Todd's Reviews > The Invisible Gorilla: And Other Ways Our Intuitions Deceive Us

The Invisible Gorilla by Christopher Chabris
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Aug 14, 13

bookshelves: consciousness-studies, health-psychology, science

The more I read and learn about the brain and how we perceive the world, the more I am convinced that reality is an ever shifting spectrum and, more to the point, that we misperceive so much that we may not really know what is going on in the first place.

Christopher Chabris is that admirable breed of scientist and teacher who can take his research and the findings of others and make it accessible to the general public. In so doing he does not reduce the profundity of what this research means for humanity.

He starts off describing an experiment that he and a colleague conducted called the Invisible Gorilla and guides us through how it is quite possible that we can be victims of inattenional blindness missing events that our occurring right in front of us. This is inspired by a real life situation in which a Boston policeman in hot pursuit of a suspect failed to see several fellow offices beating up a plainclothes policeman mistaken for another suspect.

From here the author goes on to take the reader through what he calls the six dangerous illusions. The illusions of attention, memory, knowledge, cause and potential that can fool us into thinking we know and understand more of the world and our experiences than we really do. When it comes to memory our brains don’t actually recall events as they happened. Instead the brain recalls events as it made sense of what happened. We may often misremember events…even our own personal history.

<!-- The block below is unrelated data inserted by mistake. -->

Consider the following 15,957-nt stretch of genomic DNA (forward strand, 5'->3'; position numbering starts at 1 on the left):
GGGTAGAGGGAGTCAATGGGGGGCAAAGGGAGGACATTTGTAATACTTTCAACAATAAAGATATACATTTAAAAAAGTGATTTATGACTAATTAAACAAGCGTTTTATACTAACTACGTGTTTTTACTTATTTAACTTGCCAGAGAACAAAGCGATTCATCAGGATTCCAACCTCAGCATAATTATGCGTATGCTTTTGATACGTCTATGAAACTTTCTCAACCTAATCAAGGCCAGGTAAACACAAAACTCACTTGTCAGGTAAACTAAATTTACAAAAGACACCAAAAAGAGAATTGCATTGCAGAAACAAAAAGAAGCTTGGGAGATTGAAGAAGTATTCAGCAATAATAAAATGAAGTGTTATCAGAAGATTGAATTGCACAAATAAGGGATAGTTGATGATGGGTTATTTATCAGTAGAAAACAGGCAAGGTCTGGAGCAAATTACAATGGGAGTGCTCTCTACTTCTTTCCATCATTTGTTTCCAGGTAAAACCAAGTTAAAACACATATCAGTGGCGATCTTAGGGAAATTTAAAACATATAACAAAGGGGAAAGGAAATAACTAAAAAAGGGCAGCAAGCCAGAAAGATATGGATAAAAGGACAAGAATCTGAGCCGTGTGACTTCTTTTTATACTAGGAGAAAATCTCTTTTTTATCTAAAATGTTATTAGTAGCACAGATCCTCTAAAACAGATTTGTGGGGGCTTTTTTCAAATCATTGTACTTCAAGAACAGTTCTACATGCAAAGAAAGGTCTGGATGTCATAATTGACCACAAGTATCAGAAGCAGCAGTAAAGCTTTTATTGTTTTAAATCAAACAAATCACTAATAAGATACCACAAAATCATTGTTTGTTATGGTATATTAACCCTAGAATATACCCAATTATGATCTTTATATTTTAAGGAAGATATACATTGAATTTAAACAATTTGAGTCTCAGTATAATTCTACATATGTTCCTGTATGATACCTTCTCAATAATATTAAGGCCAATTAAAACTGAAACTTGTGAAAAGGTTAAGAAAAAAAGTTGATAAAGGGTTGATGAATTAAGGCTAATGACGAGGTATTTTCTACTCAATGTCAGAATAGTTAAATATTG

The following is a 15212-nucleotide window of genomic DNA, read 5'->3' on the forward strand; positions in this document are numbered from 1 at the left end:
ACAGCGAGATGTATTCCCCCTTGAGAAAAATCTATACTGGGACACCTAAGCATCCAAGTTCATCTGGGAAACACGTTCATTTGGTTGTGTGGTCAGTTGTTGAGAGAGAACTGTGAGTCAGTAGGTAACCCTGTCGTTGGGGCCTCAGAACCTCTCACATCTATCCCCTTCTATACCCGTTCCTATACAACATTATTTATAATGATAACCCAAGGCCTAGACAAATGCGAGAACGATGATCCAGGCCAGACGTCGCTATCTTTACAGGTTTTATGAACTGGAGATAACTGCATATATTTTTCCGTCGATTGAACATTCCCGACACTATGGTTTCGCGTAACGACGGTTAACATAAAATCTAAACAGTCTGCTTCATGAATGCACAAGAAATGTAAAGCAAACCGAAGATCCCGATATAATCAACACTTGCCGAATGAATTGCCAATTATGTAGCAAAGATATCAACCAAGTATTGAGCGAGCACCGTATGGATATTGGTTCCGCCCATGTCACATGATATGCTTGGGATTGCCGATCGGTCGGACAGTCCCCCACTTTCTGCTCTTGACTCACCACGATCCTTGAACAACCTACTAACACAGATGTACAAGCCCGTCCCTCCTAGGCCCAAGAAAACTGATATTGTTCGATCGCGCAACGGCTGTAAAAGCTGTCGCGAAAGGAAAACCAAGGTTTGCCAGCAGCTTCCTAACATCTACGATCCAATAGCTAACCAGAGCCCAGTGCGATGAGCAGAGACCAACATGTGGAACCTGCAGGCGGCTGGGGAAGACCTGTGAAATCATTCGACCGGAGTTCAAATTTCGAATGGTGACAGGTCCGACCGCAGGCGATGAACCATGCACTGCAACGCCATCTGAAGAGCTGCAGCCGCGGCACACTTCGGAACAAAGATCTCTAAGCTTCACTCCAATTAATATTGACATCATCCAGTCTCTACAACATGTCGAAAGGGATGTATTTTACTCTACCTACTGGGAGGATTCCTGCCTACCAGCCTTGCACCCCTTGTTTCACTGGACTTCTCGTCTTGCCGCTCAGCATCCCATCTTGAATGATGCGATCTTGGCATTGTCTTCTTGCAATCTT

Science has already demonstrated that eyewitness testimonies are not always trust worthy, but before you finish this book you will start to wonder just how much of what you perceive or think you know is reliable. But fear not. The author discusses how we can overcome these dangerous illusions and can develop better awareness.

The Invisible Gorilla reminds me of a joke that the professor conducting an epistemology seminar I took years ago cracked; how do we know what we know? And how do we know that we know what we know?
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Reading Progress

07/08/2013 marked as: currently-reading
08/14/2013 marked as: read

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